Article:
Yet they have a great common enemy: humanitarian democracy. And this is the form of democracy that ran roughshod over the political scene ever since the Civil War: from Reconstruction, to the Progressive movement, to Woodrow Wilson’s Federal Reserve and income tax, to the New Deal, to the Great Society, … Read the rest

Tuesday

The Philosophical Life

A rambling little piece

Alex is a Freshman at the University of Michigan. He’s taking “Introduction to Philosophy,” and he’s really digging it.

I guess he went in with one advantage: a father who encouraged him to take the subject seriously, not to feel stupid for grappling with the higher questions of existence, and not to think he’s wasting his time because he’s not learning how to make money. I’m certain that many fathers install such thoughts in their kids and, in fact, I’m willing to bet that 90% of fathers do so. History is filled with fathers who want their son to put away foolish things and move onto the route of worldly success. St. Francis (not a formal philosopher, of course, but among the wisest ever) and St. Thomas Aquinas come immediately to mind, and I’m willing to bet that, if you lined up the twenty greatest philosophers, 15 had fathers who objected to the philosophical path. I know John Stuart Mill’s father encouraged his philosophy, but other than that? I suspect the philosophically-sympathetic fathers are few.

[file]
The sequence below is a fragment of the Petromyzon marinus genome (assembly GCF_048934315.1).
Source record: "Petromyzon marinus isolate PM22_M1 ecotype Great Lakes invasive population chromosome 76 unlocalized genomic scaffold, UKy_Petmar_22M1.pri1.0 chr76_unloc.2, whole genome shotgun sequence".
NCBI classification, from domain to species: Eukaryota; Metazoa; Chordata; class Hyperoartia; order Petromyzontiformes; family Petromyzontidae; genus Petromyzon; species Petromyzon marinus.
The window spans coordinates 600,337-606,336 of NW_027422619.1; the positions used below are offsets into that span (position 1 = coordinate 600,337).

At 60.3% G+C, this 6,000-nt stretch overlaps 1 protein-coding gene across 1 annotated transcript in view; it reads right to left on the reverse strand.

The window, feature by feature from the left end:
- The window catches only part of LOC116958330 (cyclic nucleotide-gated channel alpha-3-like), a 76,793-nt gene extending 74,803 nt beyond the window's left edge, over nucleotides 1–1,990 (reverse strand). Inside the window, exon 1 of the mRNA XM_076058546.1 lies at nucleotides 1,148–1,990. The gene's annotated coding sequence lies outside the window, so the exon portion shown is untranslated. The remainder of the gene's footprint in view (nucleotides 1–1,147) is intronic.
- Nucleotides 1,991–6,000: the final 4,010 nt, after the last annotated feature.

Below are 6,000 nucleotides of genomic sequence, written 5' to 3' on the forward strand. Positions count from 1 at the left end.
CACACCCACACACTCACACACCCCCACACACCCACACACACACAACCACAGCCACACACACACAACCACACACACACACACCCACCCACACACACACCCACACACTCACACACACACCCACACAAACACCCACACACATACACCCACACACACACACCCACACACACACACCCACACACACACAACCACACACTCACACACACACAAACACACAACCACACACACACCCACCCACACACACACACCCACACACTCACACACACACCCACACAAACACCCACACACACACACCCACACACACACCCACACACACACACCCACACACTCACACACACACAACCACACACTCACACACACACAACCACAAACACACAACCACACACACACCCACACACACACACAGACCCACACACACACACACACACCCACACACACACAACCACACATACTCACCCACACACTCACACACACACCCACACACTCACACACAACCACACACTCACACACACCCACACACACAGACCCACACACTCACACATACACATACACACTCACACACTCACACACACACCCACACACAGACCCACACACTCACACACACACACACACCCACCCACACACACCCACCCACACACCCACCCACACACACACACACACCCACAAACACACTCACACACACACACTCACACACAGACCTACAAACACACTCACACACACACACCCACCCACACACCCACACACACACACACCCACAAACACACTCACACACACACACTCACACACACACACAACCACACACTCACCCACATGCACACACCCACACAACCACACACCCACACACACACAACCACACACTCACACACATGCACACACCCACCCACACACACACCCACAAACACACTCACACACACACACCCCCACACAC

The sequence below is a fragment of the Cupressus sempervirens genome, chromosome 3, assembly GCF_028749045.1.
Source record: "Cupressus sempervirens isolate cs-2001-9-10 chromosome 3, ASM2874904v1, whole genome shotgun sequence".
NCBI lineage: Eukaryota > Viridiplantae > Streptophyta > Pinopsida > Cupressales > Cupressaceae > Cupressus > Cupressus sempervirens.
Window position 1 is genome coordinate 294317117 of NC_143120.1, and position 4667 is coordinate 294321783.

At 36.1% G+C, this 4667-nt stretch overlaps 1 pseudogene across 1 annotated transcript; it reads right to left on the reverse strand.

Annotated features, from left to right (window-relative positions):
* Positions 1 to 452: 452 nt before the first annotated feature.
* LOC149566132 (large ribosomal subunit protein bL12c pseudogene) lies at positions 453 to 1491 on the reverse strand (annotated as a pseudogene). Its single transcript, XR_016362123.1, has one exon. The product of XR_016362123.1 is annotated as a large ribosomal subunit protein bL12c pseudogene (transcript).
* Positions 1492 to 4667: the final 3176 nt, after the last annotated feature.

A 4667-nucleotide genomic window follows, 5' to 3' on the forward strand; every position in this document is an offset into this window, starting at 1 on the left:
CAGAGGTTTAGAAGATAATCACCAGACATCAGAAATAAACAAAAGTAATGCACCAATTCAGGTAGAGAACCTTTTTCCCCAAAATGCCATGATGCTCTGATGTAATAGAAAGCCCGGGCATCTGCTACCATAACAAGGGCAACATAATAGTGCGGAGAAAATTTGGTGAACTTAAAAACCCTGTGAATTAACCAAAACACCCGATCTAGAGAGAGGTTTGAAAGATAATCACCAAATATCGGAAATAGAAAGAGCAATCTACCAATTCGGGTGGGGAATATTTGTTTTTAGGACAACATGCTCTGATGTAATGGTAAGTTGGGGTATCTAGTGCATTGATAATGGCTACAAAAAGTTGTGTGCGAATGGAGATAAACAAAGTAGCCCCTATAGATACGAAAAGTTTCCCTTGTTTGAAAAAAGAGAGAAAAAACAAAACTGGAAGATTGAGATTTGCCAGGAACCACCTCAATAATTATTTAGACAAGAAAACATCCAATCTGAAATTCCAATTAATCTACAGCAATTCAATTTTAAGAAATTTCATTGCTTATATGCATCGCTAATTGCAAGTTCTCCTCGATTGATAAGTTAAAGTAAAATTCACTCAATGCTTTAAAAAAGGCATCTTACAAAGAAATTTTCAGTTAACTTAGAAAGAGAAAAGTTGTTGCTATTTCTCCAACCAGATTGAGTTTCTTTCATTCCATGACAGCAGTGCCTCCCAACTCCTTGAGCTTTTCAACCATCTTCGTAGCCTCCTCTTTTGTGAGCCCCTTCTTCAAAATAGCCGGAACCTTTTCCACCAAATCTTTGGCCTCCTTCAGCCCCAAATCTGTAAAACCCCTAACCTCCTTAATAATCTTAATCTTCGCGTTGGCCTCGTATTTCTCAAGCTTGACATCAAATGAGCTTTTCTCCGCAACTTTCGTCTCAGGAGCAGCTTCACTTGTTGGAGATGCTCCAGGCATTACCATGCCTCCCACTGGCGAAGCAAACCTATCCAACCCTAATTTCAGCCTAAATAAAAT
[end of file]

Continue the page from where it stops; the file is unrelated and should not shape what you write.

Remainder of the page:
It’s not surprising, of course. If the father is responsible, he knows what it takes to raise a family. He wants his son to be prepared for the grind, and philosophy isn’t exactly a training ground for the stock market and nailing down the big sale. But I told Alex to embrace such classes anyway. I incline toward the view that a liberal arts education ought to prepare one to live life, not tell a person how to make money. He’ll have time during his Junior and Senior years to learn a craft, plus he’ll have the rest of his life to work and gain money-making experience. And heck, since I seriously doubt we’re going to come out … Read the rest